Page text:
It was common to represent fashionably dressed women symbolizing the four seasons.  Cassatt paints her sister, Lydia, the portrayal of autumn.  Sadly, Lydia was in her final stages of a kidney disorder that would eventually take her life two years later.   About a dozen of her paintings were of Lydia, the only mementos of their sisterly bond.
The Farm 
Hanna Pauli - 1887 - Sweden
Beach Parasol, Brittany (Portrait of Amanda Sidwall)
Emma Lowstadt-Chadwick - 1880 - Sweden
Lowstadt painted her friend and fellow artist painting on the beach with its beautiful light of the west coast of France.  Like most Swedish artists, she painted plein air. 
Unter den Lind in Berlin
Anna Bilinska-Bohdanowicz - 1890
Anna Bilinska-Bohdanowicz transformed this well known boulevard into a modern urban landscape.  She and her husband planned on returning to Warsaw so she could start a painting school.  Unfortunately this never came to be due to her early death.
The Beach of Dieppe  (View from the Chateau)
Eva Gonzales - 1871-72
Gonzales, whose father was a well-known novelist and mother an exceptional harpist, trained in Paris with Charles Chaplin.  By 1869, she was the only formal pupil of Edouard Manet who taught her to paint in the impressionistic style.
The Tormented
Virginie Demont-Breton - 1905
The daughter of painter and teacher, Jules Breton, she acquired her father's gift of realism and was fascinated with the fisherman families from Wissant, a village she moved to in the north-west part of France.  Such grief and strength is shown in The Tormented.
The Harvesters
Anna Ancher - 1905
She and her artist husband returned from Paris to an artists colony in Skagen, Denmark.
Both devoted their work to the rural life and the working man.  I really like the way she positioned the harvesters and the beautiful color palette that she created in this painting.
Churchgoers (Easter Morning)
Helene Schjerfbeck - 1895-1900
Many of the women artist returned to their native country to find a sharp contrast in life to one they had experienced in Paris, especially in the art world.  Except for this paining Schjerfbeck did not exhibit her work in Finland for almost ten years after returning from Paris.
Peasant Woman from Normandy
Asta Norregaard - 1889
Beautiful depiction of the clothing, the wheat and just how the subject is poised.
Fisher Girl of Picardy
Elizabeth Nourse - 1889
Looking out to sea shows a mother and her son enduring everyday life.
Plowing in Nivernais
Rosa Bonheur - 1850
A head of her time, Bonheur acquired special permission (can you believe it!) from the police to wear men's clothing in public, lived with a women and preferred to paint more masculine subjects such as these Charolais cattle above, a favorite of the farmers at the time.  What great composition and lighting.  It's a large piece, 52.5" high x 102" wide.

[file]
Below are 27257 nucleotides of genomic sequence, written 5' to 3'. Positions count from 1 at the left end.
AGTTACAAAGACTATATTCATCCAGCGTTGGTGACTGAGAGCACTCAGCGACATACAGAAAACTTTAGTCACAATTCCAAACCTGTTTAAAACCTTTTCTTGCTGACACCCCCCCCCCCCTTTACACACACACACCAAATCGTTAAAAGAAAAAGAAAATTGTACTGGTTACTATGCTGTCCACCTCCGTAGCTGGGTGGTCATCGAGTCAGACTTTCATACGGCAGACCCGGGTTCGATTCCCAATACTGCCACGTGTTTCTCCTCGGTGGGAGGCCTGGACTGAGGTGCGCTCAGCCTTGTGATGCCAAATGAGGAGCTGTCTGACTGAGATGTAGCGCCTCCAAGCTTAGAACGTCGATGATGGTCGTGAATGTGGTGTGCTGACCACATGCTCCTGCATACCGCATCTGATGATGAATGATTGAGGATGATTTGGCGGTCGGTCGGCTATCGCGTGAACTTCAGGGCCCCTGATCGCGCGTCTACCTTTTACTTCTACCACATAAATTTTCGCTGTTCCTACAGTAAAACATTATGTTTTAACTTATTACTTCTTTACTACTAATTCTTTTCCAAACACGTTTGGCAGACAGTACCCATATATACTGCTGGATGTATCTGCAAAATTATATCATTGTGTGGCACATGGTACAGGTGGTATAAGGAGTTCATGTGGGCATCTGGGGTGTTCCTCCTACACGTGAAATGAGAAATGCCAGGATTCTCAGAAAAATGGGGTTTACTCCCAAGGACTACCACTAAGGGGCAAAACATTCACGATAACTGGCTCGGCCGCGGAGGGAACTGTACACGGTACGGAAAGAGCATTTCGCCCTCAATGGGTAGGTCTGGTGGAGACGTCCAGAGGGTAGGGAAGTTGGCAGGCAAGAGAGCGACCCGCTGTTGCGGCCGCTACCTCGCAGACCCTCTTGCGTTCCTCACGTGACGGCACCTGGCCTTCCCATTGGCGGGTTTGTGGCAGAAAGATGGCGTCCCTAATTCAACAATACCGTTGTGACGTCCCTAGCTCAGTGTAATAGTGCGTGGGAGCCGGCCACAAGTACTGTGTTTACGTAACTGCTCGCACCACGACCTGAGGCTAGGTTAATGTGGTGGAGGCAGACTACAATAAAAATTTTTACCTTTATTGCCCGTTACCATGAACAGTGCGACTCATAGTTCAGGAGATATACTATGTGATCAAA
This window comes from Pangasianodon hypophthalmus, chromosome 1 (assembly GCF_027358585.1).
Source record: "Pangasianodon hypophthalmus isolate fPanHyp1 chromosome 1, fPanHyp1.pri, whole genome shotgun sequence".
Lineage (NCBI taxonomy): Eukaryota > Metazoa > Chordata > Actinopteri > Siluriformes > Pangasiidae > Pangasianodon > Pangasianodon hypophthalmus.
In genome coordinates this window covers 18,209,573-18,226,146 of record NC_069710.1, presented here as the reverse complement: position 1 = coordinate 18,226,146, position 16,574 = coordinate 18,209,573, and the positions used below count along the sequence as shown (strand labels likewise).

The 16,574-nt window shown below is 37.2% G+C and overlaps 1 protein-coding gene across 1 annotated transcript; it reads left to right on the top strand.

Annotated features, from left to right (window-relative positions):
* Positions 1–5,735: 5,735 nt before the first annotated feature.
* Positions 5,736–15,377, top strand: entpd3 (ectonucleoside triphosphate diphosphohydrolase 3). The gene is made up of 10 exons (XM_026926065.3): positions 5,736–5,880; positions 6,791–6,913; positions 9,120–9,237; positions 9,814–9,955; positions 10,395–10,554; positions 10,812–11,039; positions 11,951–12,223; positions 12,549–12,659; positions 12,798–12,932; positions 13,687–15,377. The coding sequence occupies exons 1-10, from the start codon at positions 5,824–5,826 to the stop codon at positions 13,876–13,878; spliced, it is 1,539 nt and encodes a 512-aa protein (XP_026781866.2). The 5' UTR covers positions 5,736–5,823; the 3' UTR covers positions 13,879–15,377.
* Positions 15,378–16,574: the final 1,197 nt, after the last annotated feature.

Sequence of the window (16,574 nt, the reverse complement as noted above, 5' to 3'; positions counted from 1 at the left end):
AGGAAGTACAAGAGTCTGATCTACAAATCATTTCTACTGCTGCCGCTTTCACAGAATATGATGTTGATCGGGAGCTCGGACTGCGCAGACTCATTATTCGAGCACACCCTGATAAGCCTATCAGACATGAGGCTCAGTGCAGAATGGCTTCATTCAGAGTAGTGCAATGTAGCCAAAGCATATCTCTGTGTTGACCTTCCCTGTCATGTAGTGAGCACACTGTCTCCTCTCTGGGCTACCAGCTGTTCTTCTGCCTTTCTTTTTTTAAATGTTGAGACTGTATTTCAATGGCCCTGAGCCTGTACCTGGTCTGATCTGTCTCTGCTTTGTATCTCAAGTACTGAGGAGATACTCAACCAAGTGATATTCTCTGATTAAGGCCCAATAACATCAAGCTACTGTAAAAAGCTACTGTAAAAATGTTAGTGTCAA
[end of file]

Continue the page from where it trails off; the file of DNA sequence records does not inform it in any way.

Listed for the Connaught Rangers: recruiting in Ireland
Lady Elizabeth Butler - 1878
Lady Butler concentrated on military scenes.  This particular painting stands out not only for its stunning lighting and composition but for its depiction of child soldiers.  For one of her paintings, she went as far as to studying the anatomy of horses at the circus and even bought a field where she requested the British military to run military exercises so she could witness the smoke patterns and even asked them to charge her on horseback.
Offering the Panel to the Bullfighter
Mary Cassatt - 1873 
Cassatt spent most of her life in Paris but she did travel to Belgium, Germany, Italy, the Netherlands and Spain to study the masters.   While in Seville, she painted a series of paintings depicting the working class.  Above, this flirtatious young lady is offering a glass of panal, a popular drink, to the handsome torero.
The Meeting
Marie Bashkirsteff - 1884
 I see mischief on those young boys faces!
In the Wash House
Anna Elizabeth Klumpke - 1888
Fabulous light streaming in through the large window.

Her Paris 
The Denver Art Museum

I have only hit on a few of my favorite painting in the show.
I suggest purchasing the book on the show, it has very interesting biographies on all the 37 artist and full color photos of each painting featured in the show.
If you have not seen it, go!  The show closes on January 15.

Sunday, December 24, 2017

Christmas at my House

Denver had a dusting of snow last night.  The snow was the perfect final touch to my big wreath.
Another Mexican themed Christmas tree.
Colorful baskets, papier mache dolls, silver heart-shaped milagros and ceramic pots from the Friday market in Patzcuaro.
A tin mermaid (serina)
and a tin church from Oaxaca.
I wrapped many of my gifts in some beautiful paper with the Swedish Dala horse on it.  The Dala horse or Dalecarlian horse is a traditional carved, painted wooden horse statuette originating in the Swedish province of Dalarna.   I made the tags myself.